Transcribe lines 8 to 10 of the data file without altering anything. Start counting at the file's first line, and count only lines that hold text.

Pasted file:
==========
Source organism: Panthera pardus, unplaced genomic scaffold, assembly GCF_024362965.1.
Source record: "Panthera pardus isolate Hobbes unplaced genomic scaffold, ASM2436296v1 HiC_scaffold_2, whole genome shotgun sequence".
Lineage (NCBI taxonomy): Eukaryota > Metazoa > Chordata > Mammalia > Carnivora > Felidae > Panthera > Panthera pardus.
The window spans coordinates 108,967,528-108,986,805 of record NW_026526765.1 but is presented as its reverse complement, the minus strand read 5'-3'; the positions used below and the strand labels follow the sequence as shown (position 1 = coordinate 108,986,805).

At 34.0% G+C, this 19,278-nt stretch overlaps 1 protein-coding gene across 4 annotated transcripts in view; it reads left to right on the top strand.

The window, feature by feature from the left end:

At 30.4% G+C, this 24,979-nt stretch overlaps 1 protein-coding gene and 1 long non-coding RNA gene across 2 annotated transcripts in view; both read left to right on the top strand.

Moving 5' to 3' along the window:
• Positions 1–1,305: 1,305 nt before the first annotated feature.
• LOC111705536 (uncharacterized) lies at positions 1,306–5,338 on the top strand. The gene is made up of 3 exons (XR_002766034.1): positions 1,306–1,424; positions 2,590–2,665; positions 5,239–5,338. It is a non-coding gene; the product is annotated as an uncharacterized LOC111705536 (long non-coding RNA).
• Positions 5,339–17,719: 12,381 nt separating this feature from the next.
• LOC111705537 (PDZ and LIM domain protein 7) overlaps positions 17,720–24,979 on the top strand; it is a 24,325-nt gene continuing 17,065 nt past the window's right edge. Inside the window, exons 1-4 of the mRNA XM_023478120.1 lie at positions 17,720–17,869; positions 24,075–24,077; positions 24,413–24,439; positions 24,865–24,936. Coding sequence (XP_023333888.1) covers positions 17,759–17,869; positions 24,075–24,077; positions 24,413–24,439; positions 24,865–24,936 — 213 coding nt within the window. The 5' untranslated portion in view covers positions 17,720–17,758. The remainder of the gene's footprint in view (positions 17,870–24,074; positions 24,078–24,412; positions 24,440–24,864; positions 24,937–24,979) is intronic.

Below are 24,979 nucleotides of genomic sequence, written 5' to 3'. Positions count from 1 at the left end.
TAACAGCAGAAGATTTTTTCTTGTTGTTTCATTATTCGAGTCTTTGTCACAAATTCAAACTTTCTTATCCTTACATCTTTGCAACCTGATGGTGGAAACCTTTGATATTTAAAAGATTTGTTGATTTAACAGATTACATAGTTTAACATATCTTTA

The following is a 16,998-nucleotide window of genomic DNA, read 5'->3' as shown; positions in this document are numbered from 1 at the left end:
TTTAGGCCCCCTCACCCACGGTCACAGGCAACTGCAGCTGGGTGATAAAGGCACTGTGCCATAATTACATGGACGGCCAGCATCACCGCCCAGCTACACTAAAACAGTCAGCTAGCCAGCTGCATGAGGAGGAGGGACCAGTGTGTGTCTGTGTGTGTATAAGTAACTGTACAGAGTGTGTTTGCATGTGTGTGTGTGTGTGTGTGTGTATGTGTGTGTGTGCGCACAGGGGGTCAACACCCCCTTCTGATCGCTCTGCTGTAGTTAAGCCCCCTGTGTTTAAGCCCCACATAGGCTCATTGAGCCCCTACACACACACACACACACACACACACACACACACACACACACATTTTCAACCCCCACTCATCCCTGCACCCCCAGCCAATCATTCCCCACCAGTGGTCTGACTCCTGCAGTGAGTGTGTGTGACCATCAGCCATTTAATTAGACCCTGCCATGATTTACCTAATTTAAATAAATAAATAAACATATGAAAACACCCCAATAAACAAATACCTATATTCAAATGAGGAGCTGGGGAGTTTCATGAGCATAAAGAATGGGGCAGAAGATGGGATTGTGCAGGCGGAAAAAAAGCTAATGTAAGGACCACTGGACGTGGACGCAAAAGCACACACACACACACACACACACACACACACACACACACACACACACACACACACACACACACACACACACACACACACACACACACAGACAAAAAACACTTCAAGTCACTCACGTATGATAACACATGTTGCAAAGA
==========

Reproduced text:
Moving 5' to 3' along the window:
• Positions 1–1,305: 1,305 nt before the first annotated feature.
• LOC111705536 (uncharacterized) lies at positions 1,306–5,338 on the top strand. The gene is made up of 3 exons (XR_002766034.1): positions 1,306–1,424; positions 2,590–2,665; positions 5,239–5,338. It is a non-coding gene; the product is annotated as an uncharacterized LOC111705536 (long non-coding RNA).